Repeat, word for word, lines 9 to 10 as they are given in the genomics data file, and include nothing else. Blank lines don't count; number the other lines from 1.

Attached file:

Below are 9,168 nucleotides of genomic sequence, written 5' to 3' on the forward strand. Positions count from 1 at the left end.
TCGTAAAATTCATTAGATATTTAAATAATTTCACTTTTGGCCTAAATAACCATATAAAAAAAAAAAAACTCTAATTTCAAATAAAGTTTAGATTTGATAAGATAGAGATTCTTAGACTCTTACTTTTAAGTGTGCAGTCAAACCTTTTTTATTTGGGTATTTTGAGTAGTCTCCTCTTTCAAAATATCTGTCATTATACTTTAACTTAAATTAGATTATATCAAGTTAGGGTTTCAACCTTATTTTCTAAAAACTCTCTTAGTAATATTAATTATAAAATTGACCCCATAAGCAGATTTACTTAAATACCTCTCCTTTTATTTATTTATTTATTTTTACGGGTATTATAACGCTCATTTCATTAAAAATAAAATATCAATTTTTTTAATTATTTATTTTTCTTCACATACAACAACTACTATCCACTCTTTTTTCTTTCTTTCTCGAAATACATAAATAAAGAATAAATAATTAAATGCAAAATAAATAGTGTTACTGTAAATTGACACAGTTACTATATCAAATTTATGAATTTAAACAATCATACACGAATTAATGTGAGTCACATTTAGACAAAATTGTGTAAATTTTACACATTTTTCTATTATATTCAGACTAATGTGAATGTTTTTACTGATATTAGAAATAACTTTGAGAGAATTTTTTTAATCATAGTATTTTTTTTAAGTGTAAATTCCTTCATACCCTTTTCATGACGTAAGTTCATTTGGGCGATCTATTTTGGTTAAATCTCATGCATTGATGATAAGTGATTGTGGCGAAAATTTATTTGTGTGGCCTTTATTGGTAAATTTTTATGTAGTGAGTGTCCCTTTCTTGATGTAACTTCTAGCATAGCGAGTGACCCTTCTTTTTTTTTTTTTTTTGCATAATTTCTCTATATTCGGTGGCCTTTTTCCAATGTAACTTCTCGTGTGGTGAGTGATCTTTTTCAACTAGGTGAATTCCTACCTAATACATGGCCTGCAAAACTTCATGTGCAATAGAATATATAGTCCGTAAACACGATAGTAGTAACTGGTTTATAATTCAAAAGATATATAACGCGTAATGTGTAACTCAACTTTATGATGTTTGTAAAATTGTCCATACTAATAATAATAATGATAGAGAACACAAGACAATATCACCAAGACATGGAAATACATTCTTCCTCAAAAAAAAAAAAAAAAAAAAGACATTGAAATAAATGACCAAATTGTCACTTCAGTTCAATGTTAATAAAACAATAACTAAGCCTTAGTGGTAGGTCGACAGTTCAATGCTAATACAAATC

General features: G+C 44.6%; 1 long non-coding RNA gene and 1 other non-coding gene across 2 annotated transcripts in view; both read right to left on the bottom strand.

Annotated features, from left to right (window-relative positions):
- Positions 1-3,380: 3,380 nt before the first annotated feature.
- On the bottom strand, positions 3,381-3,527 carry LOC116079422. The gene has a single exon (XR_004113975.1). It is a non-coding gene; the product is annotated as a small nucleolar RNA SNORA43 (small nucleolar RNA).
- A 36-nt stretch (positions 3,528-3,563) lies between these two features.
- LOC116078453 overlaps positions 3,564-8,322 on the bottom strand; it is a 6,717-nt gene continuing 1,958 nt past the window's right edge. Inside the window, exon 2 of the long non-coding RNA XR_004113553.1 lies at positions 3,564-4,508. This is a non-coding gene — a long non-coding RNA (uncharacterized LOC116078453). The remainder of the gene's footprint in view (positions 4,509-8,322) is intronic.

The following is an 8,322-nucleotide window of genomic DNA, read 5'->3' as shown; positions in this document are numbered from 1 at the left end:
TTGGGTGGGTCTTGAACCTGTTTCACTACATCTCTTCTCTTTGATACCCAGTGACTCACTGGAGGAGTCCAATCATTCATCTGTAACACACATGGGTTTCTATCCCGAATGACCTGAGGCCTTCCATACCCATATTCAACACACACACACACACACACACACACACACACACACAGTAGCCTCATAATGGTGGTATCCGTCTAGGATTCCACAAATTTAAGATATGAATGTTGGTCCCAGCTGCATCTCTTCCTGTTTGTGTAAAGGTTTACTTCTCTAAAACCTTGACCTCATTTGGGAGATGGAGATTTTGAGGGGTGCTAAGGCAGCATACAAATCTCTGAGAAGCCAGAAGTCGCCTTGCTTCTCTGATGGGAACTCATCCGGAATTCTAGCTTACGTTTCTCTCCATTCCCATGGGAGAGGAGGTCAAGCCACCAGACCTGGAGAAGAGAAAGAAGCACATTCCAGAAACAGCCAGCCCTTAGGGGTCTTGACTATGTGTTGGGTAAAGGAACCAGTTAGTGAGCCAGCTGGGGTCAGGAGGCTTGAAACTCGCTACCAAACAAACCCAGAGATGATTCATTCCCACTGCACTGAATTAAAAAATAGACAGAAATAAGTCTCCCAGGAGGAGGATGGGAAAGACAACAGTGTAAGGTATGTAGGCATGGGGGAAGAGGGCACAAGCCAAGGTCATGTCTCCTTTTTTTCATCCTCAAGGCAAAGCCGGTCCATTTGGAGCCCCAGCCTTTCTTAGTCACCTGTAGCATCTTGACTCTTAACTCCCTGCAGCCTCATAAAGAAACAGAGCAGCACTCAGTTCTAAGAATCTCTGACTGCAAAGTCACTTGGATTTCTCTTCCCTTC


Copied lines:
The following is an 8,322-nucleotide window of genomic DNA, read 5'->3' as shown; positions in this document are numbered from 1 at the left end:
TTGGGTGGGTCTTGAACCTGTTTCACTACATCTCTTCTCTTTGATACCCAGTGACTCACTGGAGGAGTCCAATCATTCATCTGTAACACACATGGGTTTCTATCCCGAATGACCTGAGGCCTTCCATACCCATATTCAACACACACACACACACACACACACACACACACACACAGTAGCCTCATAATGGTGGTATCCGTCTAGGATTCCACAAATTTAAGATATGAATGTTGGTCCCAGCTGCATCTCTTCCTGTTTGTGTAAAGGTTTACTTCTCTAAAACCTTGACCTCATTTGGGAGATGGAGATTTTGAGGGGTGCTAAGGCAGCATACAAATCTCTGAGAAGCCAGAAGTCGCCTTGCTTCTCTGATGGGAACTCATCCGGAATTCTAGCTTACGTTTCTCTCCATTCCCATGGGAGAGGAGGTCAAGCCACCAGACCTGGAGAAGAGAAAGAAGCACATTCCAGAAACAGCCAGCCCTTAGGGGTCTTGACTATGTGTTGGGTAAAGGAACCAGTTAGTGAGCCAGCTGGGGTCAGGAGGCTTGAAACTCGCTACCAAACAAACCCAGAGATGATTCATTCCCACTGCACTGAATTAAAAAATAGACAGAAATAAGTCTCCCAGGAGGAGGATGGGAAAGACAACAGTGTAAGGTATGTAGGCATGGGGGAAGAGGGCACAAGCCAAGGTCATGTCTCCTTTTTTTCATCCTCAAGGCAAAGCCGGTCCATTTGGAGCCCCAGCCTTTCTTAGTCACCTGTAGCATCTTGACTCTTAACTCCCTGCAGCCTCATAAAGAAACAGAGCAGCACTCAGTTCTAAGAATCTCTGACTGCAAAGTCACTTGGATTTCTCTTCCCTTC